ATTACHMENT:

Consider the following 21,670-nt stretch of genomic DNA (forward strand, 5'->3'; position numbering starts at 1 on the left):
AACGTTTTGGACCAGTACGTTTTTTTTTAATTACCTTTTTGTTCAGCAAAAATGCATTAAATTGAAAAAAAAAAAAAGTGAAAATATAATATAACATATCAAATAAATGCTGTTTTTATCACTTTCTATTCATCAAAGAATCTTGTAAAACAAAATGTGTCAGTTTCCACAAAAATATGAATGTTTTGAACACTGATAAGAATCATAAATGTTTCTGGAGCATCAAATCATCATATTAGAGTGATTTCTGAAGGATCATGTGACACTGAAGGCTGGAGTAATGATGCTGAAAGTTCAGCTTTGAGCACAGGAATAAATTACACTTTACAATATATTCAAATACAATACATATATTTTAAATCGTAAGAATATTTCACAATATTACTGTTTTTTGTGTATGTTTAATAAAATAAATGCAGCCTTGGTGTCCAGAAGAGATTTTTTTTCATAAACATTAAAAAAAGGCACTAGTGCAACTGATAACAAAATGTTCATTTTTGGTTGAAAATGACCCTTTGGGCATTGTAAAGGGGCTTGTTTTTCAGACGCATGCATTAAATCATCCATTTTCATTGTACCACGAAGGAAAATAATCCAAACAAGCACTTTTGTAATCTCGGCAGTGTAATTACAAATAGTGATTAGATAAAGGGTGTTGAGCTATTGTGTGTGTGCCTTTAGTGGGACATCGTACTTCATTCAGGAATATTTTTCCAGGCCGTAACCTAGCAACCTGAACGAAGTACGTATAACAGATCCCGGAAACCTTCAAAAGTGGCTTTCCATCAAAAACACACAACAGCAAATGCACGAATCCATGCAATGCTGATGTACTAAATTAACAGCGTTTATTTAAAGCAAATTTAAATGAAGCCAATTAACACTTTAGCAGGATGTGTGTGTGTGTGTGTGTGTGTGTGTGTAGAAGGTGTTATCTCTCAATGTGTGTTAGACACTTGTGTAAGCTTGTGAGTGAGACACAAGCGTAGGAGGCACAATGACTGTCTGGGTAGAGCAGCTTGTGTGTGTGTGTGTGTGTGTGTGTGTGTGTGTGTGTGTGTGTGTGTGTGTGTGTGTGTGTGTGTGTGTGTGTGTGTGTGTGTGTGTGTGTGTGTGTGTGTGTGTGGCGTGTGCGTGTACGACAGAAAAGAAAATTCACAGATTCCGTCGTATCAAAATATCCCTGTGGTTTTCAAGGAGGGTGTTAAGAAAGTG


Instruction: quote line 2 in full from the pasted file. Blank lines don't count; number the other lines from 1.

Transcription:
AACGTTTTGGACCAGTACGTTTTTTTTTAATTACCTTTTTGTTCAGCAAAAATGCATTAAATTGAAAAAAAAAAAAAGTGAAAATATAATATAACATATCAAATAAATGCTGTTTTTATCACTTTCTATTCATCAAAGAATCTTGTAAAACAAAATGTGTCAGTTTCCACAAAAATATGAATGTTTTGAACACTGATAAGAATCATAAATGTTTCTGGAGCATCAAATCATCATATTAGAGTGATTTCTGAAGGATCATGTGACACTGAAGGCTGGAGTAATGATGCTGAAAGTTCAGCTTTGAGCACAGGAATAAATTACACTTTACAATATATTCAAATACAATACATATATTTTAAATCGTAAGAATATTTCACAATATTACTGTTTTTTGTGTATGTTTAATAAAATAAATGCAGCCTTGGTGTCCAGAAGAGATTTTTTTTCATAAACATTAAAAAAAGGCACTAGTGCAACTGATAACAAAATGTTCATTTTTGGTTGAAAATGACCCTTTGGGCATTGTAAAGGGGCTTGTTTTTCAGACGCATGCATTAAATCATCCATTTTCATTGTACCACGAAGGAAAATAATCCAAACAAGCACTTTTGTAATCTCGGCAGTGTAATTACAAATAGTGATTAGATAAAGGGTGTTGAGCTATTGTGTGTGTGCCTTTAGTGGGACATCGTACTTCATTCAGGAATATTTTTCCAGGCCGTAACCTAGCAACCTGAACGAAGTACGTATAACAGATCCCGGAAACCTTCAAAAGTGGCTTTCCATCAAAAACACACAACAGCAAATGCACGAATCCATGCAATGCTGATGTACTAAATTAACAGCGTTTATTTAAAGCAAATTTAAATGAAGCCAATTAACACTTTAGCAGGATGTGTGTGTGTGTGTGTGTGTGTGTGTGTAGAAGGTGTTATCTCTCAATGTGTGTTAGACACTTGTGTAAGCTTGTGAGTGAGACACAAGCGTAGGAGGCACAATGACTGTCTGGGTAGAGCAGCTTGTGTGTGTGTGTGTGTGTGTGTGTGTGTGTGTGTGTGTGTGTGTGTGTGTGTGTGTGTGTGTGTGTGTGTGTGTGTGTGTGTGTGTGTGTGTGTGTGTGTGTGTGGCGTGTGCGTGTACGACAGAAAAGAAAATTCACAGATTCCGTCGTATCAAAATATCCCTGTGGTTTTCAAGGAGGGTGTTAAGAAAGTG